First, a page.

On June 8, the U.S. House of Representatives passed the Permanent Internet Tax Freedom Act (H.R. 235), a bill that would both permanently prohibit states from taxing access to the Internet and prohibit taxes on bandwidth and e-mail, according to media reports.
News of the bill’s passage in the House prompted U.S. Senate co-sponsors of the Marketplace Fairness Act, a bill that would give states the right to require remote retailers to collect and remit sales tax, to urge Congress to address sales tax inequity with the same urgency. The Permanent Internet Tax Freedom Act now goes to the Senate.
“I support extending the moratorium on state and local taxes on Internet access and agree that it is an issue Congress needs to take up this year,” said Sen. Michael Enzi (R-WY). “When we do, we should also consider legislation to restore states’ sovereign rights to enforce state and local sales and use tax laws. Our bill, the Marketplace Fairness Act, would allow states, if they choose to do so, to have out-of-state retailers collect the sales tax that is due on all sales — online sales, catalog sales, and in-store sales.”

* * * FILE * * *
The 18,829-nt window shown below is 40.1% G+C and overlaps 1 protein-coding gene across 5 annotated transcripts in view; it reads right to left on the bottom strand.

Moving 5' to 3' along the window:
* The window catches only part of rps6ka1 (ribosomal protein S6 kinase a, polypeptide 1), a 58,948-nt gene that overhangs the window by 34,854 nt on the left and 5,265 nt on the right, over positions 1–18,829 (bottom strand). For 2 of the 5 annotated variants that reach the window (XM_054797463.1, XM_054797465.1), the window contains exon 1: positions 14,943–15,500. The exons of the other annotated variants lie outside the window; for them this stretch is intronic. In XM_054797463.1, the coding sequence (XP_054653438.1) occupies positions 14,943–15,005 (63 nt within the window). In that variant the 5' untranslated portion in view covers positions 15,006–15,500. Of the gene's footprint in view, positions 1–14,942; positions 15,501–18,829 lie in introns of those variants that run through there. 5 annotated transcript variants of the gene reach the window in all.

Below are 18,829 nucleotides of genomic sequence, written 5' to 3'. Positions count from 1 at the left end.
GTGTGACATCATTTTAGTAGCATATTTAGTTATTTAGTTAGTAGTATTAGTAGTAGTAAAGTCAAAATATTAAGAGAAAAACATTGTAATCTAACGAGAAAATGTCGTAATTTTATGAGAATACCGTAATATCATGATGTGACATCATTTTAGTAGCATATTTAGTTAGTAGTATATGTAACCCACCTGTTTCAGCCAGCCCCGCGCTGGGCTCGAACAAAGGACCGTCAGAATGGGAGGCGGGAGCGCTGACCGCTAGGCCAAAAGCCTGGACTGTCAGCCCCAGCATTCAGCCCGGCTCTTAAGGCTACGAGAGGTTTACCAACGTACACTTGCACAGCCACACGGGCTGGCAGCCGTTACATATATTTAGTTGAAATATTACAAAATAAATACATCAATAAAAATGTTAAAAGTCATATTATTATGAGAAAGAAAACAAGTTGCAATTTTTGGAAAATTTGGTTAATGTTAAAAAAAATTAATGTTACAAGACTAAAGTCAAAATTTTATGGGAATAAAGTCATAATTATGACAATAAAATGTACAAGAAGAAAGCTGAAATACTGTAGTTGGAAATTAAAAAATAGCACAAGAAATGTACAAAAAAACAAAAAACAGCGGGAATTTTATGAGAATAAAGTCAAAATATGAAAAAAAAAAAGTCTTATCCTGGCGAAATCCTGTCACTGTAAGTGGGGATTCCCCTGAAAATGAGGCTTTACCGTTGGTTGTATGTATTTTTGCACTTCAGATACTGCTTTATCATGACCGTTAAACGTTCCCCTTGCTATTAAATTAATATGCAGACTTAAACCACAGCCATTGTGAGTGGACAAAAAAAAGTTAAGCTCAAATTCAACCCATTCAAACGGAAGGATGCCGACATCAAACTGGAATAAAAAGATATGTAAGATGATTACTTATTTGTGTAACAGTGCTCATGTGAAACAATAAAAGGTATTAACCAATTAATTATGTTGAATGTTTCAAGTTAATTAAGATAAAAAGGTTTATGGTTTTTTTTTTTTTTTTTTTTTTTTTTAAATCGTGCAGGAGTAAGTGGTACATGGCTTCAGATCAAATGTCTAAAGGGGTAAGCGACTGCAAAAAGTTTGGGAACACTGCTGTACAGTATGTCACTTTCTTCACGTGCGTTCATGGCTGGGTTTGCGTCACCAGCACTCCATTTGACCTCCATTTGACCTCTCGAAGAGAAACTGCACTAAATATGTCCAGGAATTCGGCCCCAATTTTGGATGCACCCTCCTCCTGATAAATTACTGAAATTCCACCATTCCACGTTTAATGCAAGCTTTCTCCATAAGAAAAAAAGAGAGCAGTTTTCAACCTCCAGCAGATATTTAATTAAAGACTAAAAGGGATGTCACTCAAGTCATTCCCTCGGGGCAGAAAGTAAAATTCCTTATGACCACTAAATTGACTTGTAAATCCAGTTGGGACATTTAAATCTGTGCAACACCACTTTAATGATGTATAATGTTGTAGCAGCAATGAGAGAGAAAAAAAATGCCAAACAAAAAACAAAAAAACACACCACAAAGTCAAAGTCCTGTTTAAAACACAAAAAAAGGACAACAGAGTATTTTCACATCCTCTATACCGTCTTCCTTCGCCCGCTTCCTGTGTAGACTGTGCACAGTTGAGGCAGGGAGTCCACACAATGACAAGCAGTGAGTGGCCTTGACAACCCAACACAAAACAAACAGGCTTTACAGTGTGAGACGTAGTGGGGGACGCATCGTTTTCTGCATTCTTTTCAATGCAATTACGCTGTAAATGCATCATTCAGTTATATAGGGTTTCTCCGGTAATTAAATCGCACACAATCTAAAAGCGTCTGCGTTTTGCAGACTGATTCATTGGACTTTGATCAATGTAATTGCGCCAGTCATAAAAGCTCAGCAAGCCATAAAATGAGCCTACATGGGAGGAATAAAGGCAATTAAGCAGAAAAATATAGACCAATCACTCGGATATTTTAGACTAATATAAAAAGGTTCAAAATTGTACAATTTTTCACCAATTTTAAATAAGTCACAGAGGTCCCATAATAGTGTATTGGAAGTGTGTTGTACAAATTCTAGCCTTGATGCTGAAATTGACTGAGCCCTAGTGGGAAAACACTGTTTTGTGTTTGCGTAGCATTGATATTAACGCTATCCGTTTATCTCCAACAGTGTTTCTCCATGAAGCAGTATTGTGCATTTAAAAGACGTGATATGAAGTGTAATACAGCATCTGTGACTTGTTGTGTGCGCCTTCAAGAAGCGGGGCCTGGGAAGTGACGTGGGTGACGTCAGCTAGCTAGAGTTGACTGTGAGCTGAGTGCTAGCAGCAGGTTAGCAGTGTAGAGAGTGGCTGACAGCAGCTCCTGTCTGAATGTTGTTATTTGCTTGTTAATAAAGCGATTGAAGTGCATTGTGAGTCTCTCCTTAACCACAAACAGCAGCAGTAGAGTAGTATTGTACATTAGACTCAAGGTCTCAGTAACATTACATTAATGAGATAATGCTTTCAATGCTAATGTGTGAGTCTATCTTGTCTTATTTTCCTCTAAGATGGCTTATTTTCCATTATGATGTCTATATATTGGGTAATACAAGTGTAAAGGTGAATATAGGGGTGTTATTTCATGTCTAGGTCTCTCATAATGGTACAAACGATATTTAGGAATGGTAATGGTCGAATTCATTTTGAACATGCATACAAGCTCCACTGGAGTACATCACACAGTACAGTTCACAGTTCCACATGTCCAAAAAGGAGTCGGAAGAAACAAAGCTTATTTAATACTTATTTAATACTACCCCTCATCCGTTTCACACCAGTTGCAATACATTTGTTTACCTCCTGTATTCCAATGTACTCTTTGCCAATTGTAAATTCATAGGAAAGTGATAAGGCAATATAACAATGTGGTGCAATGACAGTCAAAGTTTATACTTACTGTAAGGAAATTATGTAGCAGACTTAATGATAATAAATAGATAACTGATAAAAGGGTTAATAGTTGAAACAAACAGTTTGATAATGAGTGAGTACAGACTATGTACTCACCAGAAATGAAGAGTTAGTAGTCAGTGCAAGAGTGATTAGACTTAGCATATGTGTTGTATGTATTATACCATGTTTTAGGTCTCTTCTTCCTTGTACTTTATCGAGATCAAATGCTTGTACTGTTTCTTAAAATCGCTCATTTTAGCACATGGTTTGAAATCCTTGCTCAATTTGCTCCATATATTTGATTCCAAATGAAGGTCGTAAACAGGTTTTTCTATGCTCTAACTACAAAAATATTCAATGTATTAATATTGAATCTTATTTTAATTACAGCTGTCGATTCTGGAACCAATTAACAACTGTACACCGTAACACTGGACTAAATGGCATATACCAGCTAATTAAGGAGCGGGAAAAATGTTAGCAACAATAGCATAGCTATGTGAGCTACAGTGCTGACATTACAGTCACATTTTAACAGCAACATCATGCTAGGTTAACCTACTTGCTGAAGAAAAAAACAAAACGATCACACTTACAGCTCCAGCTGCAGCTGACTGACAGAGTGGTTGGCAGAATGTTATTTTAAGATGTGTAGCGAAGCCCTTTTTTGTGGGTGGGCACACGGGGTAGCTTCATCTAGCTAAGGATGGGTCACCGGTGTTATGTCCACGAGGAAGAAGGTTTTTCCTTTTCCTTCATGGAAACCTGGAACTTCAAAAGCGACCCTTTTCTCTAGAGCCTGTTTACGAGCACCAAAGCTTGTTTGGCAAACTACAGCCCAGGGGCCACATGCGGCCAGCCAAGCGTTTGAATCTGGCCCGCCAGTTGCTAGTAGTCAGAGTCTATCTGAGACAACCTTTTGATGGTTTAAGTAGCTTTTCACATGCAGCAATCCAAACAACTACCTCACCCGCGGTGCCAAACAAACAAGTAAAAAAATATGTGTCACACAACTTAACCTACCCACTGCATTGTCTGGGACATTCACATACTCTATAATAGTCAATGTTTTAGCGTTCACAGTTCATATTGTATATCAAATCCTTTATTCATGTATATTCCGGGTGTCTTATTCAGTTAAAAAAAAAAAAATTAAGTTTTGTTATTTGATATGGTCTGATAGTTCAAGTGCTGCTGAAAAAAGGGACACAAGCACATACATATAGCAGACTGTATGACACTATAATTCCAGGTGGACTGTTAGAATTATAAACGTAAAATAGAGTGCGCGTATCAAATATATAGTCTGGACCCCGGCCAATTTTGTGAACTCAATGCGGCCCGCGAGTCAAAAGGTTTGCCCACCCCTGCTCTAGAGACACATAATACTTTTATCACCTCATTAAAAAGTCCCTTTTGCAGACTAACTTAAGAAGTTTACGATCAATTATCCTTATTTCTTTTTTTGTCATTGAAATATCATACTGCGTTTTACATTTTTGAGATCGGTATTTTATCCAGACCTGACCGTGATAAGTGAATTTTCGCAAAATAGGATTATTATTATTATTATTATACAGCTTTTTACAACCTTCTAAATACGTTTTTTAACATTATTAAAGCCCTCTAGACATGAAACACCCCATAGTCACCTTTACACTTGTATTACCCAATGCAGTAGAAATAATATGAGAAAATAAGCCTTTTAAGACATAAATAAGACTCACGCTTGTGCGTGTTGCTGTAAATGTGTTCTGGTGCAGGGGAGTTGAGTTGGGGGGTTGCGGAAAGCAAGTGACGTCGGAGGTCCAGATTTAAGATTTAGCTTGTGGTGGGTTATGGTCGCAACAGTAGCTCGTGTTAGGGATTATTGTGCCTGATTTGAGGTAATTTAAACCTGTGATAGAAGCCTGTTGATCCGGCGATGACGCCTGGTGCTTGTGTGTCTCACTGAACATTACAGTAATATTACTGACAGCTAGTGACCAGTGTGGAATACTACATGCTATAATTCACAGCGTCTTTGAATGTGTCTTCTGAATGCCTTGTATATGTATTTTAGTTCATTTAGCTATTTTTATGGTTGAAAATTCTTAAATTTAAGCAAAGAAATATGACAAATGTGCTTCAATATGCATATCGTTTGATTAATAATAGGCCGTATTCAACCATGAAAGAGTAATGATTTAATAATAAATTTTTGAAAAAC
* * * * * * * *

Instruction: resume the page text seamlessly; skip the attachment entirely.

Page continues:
The Marketplace Fairness Act passed the Senate in the last Congress with the bipartisan support of 69 senators. Enzi noted, “The Senate should move it and the Internet Tax Freedom Act together.” Congress has passed temporary Internet access tax moratoriums since 1998. The present moratorium is set to expire October 1, as reported by ComputerWorld.com.
Sen. Dick Durbin (D-IL) said he supports extending the moratorium on Internet access taxes, but that Congress must also level the playing field for Main Street retailers. “We should give states the ability to collect sales and use taxes already owed on all sales — both Internet and bricks-and-mortar sales. I hope we can move both measures as soon as possible.”
The Retail Industry Leaders Association also called on the Senate to pass Internet sales tax legislation in addition to the moratorium. “Sales tax parity should be addressed as part of legislation extending the moratorium on taxing Internet access,” Jennifer Safavian, the group’s executive vice president for government affairs, told ComputerWorld.com. “Retailers support keeping Internet access tax free while closing the online loophole that essentially subsidizes online-only retailers against their bricks-and-mortar competitors.”